The widespread hand-wringing over what must be one of the greatest scientific feats ever--the cloning of an animal--is sad testimony to the growing politicization of genetic research. Instead of celebration, there is a chorus of Cassandras and a wave of worry. President Clinton talks of the "troubling" implications of cloning, and an army of bioethicists worldwide immediately warns of society's being unprepared for the Frankensteinian implications of replicating life.
When Scottish embryologist Ian Wilmut stunned the world by creating Dolly--an exact living copy of a lamb--he put a spotlight on science's recent explosion in understanding life and how to alter it. It goes way beyond cloning. Just as the past hundred years made up the century of chemistry and physics, so will the next be the century of biology. Imagine new medicines, better crops, and even biocomputing. Gene-altered animals could produce hearts for transplants and drugs for treatment. Disease-resistant rice and wheat could sharply raise yields. What better model is there for storing information than the sequence of links in the chains of DNA?
Yet genetic research, while it fascinates, also scares people. Such movies as The Boys from Brazil, about cloning new Hitlers, and Jurassic Park, about the dangers of replicating dinosaurs, touch something deep in many people who are uneasy about the manipulation of life. Even Multiplicity, a comedy about a harried man cloning himself so that he may double- and triple-task through life, shows one copy turning out to be a dumb, drooling, defective human being.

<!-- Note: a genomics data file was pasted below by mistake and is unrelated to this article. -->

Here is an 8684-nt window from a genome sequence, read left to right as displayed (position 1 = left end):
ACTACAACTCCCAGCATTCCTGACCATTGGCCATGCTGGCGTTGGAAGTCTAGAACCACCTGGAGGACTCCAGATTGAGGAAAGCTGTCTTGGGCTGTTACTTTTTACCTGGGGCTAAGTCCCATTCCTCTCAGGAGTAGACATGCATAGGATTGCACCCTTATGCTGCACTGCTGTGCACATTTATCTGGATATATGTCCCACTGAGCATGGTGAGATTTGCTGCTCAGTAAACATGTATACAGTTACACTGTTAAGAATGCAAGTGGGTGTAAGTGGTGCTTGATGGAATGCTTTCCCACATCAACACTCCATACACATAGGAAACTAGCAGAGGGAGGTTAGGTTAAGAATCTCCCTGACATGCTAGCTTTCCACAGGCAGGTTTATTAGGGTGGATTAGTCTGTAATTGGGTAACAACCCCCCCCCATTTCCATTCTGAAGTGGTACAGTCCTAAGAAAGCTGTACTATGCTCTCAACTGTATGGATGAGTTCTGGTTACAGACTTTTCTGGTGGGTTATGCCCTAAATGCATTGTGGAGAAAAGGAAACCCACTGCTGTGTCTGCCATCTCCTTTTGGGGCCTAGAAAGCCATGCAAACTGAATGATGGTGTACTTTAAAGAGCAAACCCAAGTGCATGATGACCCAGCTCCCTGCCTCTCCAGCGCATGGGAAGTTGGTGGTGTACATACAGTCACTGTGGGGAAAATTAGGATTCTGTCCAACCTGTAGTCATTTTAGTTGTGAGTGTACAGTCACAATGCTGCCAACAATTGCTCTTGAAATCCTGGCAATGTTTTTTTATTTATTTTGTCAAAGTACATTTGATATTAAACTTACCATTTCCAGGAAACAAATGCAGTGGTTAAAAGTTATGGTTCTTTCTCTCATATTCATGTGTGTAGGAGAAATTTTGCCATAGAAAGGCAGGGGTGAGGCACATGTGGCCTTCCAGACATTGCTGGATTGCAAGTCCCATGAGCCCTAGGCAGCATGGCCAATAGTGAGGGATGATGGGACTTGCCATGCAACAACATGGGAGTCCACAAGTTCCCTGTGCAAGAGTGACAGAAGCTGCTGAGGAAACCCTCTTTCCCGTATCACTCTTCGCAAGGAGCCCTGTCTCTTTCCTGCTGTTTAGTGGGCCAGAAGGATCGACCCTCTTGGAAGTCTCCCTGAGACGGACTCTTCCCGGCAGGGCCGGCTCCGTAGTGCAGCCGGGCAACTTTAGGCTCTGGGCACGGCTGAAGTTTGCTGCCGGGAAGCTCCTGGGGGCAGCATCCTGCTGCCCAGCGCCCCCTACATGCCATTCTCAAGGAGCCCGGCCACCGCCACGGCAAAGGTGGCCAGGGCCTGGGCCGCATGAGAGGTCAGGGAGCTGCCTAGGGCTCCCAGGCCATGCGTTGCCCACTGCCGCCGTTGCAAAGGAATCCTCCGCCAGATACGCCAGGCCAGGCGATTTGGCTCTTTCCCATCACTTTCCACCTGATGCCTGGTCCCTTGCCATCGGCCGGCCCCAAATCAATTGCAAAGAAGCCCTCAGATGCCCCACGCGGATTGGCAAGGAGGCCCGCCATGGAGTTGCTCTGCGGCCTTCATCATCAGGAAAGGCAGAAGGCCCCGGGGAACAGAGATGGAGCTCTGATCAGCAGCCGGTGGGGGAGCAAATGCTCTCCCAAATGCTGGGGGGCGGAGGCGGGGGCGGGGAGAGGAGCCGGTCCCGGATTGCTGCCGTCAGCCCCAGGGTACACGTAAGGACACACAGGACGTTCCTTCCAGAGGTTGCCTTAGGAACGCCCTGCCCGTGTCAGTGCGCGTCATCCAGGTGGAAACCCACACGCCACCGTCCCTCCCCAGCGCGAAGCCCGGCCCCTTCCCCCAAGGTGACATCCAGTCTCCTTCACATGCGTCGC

This distrust of using biological science to tamper with life has haunted genetic research from the start. Despite centuries of animal and plant breeding, opposition to gene-altered tomatoes and potatoes delayed their introduction for years. The U.S. Congress has virtually banned all government-funded embryo research, thanks to the politics of abortion. France and Germany have banned genetically altered food and drugs. The result? The research shifted offshore. The thousands of parents who now have children thanks to in vitro fertilization can thank British researchers for their families.
There is no question that the notion of individuals cloning themselves is not only repugnant but also raises important questions: Should humans be cloned to provide body parts for dying children? Is replication reproduction or slavery? The legal questions alone boggle the mind.
Fear of the future should not quell the budding biological revolution. Thanks to the Human Genome Project and similar projects for animals and plants, scientists are poised to know the complete blueprint of life. Rejecting this knowledge in a reactionary spasm of scientific know-nothingism would be a tragedy of immense proportions. It would choke the human spirit of adventure, of challenging the old, and pushing the envelope of what can be done. The world should embrace the biological revolution, not cringe from it.